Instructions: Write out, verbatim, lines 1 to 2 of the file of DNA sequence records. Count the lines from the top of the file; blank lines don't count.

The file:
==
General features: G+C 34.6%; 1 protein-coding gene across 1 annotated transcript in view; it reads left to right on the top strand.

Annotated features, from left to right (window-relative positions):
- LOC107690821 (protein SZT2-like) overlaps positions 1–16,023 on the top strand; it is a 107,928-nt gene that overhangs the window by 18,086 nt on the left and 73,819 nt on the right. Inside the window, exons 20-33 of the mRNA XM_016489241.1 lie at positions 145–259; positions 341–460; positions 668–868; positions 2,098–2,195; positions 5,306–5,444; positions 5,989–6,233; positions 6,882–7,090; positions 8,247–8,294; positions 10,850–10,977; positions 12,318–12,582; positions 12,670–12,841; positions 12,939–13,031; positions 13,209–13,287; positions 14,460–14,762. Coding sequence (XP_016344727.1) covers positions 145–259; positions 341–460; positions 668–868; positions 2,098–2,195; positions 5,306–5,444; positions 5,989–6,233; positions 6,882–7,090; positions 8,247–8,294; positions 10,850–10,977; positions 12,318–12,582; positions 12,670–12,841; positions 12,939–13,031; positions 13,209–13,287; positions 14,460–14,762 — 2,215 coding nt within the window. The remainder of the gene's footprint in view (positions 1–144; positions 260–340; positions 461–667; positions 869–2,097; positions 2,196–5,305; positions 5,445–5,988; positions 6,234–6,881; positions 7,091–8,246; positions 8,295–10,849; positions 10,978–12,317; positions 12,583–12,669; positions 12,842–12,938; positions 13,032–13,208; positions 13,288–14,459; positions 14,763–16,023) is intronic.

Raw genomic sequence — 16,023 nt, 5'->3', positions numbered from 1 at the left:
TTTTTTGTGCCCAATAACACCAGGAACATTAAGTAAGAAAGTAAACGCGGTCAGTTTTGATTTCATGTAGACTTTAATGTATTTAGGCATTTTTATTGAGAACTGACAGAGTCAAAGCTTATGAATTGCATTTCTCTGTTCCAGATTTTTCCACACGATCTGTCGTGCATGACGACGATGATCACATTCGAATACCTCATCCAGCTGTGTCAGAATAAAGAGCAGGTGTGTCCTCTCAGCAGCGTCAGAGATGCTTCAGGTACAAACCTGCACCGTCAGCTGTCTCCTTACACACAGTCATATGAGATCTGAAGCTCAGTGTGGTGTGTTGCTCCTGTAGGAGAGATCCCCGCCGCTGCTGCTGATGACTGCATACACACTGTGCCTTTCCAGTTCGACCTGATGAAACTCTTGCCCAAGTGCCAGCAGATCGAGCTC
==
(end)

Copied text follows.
General features: G+C 34.6%; 1 protein-coding gene across 1 annotated transcript in view; it reads left to right on the top strand.

Annotated features, from left to right (window-relative positions):